In the future, we intend to engage with many people who hold a variety of different values. In doing so, what matters to us more than anything else are the philosophies left to us by Odaira and Onishi.

Given these philosophies, we have no need for witchcraft.

REFERENCES

1)
S. Onishi, “Learning from My Father, Sozan: Posthumous Manuscripts of Onishi-san,” “Posthumous Manuscripts of Onishi-san” Editorial Committee (Apr. 1970) in Japanese.
2)
T. Ozaki, “Introduction to Diversity Management: Implications to Strategic Management,” Nakanishiya Press, Kyoto (Mar. 2017) in Japanese.
3)
Y. Kojima, “Mutual Lending Societies and Finance, History of Economic Society,” The University of Nagoya Press, Aichi (Dec. 2017) in Japanese.
4)
T. Suetsugu, “President Lyndon B. Johnson and the Great Society Program: Establishment and Limitations of the New Deal Social Welfare System,” Senshu University Press, Tokyo (Mar. 2012) in Japanese.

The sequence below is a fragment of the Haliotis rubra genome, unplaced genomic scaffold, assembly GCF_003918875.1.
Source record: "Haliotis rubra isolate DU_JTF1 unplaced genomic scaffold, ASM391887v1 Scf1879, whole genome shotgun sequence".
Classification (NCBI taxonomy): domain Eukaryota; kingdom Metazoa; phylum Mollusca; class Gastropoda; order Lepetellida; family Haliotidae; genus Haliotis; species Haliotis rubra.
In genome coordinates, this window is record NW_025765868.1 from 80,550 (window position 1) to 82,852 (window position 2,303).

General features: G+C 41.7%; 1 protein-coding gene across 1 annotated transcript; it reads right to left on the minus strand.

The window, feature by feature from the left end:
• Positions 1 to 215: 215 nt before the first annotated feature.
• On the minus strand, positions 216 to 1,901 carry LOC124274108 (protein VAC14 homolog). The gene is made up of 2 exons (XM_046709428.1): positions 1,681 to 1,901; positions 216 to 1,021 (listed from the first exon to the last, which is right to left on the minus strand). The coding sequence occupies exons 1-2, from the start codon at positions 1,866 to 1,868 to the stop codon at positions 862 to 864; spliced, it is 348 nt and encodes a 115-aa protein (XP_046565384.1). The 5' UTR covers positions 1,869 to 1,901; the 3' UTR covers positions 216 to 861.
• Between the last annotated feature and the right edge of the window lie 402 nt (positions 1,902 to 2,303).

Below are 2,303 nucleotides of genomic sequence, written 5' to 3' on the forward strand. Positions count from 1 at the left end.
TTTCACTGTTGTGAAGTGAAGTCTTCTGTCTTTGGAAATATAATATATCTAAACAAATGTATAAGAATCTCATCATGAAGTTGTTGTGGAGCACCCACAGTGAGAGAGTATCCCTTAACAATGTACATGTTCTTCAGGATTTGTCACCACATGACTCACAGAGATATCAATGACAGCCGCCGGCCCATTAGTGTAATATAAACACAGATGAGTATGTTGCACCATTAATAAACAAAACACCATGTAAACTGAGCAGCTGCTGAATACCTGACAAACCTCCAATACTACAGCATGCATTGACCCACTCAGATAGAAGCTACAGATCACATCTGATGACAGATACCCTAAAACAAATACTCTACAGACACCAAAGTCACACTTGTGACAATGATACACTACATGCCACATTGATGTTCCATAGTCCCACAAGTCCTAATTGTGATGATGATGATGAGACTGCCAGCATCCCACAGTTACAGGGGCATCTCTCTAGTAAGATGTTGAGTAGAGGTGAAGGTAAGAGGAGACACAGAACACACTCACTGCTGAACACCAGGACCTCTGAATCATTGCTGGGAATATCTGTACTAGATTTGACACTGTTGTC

5)
N. Murayama et al., “QoL and Modern Society: Academic Research into Conditions for Enhancing Quality of Life,” Akashi Shoten Co., Ltd., Tokyo (Feb. 2017) in Japanese.
6)
A. Mori, “Before and After the Washing Machine: 20th Century Appliances (Tradition and Change in Multiculturalism in the 20th Century),” Domesu Publishers Inc., Tokyo (Apr. 2003) in Japanese.
7)
Editorial Committee for 25-year History of Design Center, “25-year History of Design Center,” Design Center, Home Appliances Division, Hitachi, Ltd. (May 1985) in Japanese.
8)
Hitachi Graph Vol. 4, No. 4, Hitachi Hyoronsha, Tokyo (Jun. 1961) in Japanese.
9)
R. S. Cowan, “More work for mother: the Ironies of Household Technology from the Open Hearth to the Microwave,” Basic Books, New York (Dec. 1983).
10)
H. J. Pilato, “Bewitched Forever: The Immortal Companion to Television’s Most Magical Supernatural Situation Comedy,” The Summit Publishing Group, Texas (Jun. 1996).
11)
Leena Datwani, “India’s Push for Financial Inclusion: The Story Two Years On,” CGAP (Feb. 2017).
12)
Melinda Gates, “The Moment of Lift: How Empowering Women Changes the World,” Flatiron Books, New York (Apr. 2019).
13)
“Governance in the Era of Society 5.0 in Light of the India Stack Example (Part 1): AI/SUM Report 10,” (as of Jul. 2019) in Japanese.
14)
“Thinker Profiles: Hajime Onishi,” Graduate School of Letters/Faculty of Letters, Kyoto University website, (as of Jul. 2019) in Japanese.
15)
M. Shinoda, “Code and Diversity (The Moment of Lift by Melinda Gates): What Did You Read Yesterday?” (as of July 2019) in Japanese.
The author also referred to the factory histories of Hitachi’s Taga, Tochigi, Yokohama, and Musashi Works.